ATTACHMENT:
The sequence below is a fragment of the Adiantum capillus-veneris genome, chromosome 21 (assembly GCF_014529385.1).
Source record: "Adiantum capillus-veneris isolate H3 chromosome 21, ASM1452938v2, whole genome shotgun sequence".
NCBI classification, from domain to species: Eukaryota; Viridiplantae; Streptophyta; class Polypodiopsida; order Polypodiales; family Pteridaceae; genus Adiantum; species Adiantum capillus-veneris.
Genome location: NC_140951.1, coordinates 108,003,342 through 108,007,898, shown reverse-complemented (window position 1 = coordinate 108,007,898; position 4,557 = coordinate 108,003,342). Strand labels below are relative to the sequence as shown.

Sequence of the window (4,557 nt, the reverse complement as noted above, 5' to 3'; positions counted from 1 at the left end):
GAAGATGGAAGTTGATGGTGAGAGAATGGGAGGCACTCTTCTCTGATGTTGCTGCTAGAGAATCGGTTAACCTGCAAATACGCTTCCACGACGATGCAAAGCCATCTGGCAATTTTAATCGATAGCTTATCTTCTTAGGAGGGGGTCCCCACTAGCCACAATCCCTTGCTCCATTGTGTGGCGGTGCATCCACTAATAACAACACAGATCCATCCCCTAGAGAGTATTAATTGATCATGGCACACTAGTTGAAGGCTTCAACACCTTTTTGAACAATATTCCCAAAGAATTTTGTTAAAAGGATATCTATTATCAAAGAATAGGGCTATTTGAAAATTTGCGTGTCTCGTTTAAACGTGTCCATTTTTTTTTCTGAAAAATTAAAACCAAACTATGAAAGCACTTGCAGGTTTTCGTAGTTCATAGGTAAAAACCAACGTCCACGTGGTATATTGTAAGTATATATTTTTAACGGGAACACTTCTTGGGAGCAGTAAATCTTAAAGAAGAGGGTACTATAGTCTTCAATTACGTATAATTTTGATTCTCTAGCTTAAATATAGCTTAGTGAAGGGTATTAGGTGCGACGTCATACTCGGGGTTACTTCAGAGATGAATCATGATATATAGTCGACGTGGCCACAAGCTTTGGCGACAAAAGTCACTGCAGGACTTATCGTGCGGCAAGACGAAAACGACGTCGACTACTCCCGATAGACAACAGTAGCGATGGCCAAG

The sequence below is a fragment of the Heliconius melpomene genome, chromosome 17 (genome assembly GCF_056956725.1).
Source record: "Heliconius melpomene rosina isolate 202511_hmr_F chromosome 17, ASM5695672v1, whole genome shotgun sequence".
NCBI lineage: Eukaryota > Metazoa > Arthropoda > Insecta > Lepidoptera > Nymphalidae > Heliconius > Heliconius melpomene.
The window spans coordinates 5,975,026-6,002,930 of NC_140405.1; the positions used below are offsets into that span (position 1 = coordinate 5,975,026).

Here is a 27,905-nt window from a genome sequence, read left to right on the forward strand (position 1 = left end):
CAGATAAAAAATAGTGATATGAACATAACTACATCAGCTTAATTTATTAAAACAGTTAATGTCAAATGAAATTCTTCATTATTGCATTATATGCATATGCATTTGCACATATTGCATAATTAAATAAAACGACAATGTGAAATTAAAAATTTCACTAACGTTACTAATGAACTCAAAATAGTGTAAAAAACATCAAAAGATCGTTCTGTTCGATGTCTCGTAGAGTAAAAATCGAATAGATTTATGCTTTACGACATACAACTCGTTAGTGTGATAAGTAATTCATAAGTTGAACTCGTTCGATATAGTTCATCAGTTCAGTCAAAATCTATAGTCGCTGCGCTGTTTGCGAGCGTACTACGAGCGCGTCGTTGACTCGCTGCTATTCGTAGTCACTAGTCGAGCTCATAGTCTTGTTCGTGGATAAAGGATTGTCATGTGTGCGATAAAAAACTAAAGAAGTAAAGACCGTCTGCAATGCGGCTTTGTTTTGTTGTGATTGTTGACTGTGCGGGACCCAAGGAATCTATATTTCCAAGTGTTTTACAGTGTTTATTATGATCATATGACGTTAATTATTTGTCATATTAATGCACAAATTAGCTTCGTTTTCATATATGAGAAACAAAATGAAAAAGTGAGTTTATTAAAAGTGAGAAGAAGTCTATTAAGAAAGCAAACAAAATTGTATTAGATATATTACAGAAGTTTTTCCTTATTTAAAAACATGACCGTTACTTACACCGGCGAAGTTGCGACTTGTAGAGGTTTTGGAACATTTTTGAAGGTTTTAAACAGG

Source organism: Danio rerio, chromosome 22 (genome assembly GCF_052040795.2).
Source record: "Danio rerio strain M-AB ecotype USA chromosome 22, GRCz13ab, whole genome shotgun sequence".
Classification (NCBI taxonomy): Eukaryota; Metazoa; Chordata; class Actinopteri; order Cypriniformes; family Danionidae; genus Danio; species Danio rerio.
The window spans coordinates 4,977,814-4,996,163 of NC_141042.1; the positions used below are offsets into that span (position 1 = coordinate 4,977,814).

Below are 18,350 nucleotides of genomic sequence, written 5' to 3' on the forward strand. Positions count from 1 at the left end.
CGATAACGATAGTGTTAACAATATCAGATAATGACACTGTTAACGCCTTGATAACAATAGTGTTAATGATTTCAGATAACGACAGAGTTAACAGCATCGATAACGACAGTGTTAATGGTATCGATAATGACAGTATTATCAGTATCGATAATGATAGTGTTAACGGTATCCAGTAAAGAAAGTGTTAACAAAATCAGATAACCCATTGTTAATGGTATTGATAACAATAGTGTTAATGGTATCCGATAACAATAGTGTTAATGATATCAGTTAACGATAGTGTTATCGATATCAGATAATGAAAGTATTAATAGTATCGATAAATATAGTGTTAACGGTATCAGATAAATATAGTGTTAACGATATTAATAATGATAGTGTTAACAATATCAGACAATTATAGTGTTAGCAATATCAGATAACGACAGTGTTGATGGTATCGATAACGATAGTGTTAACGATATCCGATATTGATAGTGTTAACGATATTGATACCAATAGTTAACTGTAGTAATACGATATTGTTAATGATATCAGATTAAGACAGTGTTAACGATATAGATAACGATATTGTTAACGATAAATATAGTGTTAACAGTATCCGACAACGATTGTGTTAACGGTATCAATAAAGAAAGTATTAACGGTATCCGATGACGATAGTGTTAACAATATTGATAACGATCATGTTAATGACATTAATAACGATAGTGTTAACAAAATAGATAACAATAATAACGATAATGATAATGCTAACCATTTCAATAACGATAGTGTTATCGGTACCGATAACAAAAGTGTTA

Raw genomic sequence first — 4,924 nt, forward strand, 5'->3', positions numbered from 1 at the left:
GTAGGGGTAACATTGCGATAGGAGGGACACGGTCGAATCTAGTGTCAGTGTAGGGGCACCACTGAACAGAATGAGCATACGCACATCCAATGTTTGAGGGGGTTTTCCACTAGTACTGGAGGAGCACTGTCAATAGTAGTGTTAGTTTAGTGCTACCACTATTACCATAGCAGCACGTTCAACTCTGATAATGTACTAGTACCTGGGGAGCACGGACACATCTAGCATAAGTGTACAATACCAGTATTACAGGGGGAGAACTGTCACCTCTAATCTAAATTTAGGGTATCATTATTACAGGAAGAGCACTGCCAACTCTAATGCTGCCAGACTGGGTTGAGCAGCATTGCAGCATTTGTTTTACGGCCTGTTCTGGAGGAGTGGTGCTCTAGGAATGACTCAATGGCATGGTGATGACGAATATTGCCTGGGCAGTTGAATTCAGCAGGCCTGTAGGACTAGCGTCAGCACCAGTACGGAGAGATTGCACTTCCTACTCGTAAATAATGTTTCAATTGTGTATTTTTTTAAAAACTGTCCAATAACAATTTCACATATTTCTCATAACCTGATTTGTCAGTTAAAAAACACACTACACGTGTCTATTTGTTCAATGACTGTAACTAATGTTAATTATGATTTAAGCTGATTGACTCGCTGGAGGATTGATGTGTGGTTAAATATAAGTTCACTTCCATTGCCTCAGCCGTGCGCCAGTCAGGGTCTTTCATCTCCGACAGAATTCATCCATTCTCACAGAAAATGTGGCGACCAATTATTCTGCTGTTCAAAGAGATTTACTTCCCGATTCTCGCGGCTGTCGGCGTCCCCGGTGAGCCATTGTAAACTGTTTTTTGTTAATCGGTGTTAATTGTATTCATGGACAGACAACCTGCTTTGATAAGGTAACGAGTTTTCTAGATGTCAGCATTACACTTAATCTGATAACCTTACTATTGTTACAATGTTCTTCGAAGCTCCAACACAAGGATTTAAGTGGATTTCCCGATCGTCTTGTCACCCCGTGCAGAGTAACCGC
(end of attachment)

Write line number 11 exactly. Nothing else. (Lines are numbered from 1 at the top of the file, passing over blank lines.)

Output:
Here is a 27,905-nt window from a genome sequence, read left to right on the forward strand (position 1 = left end):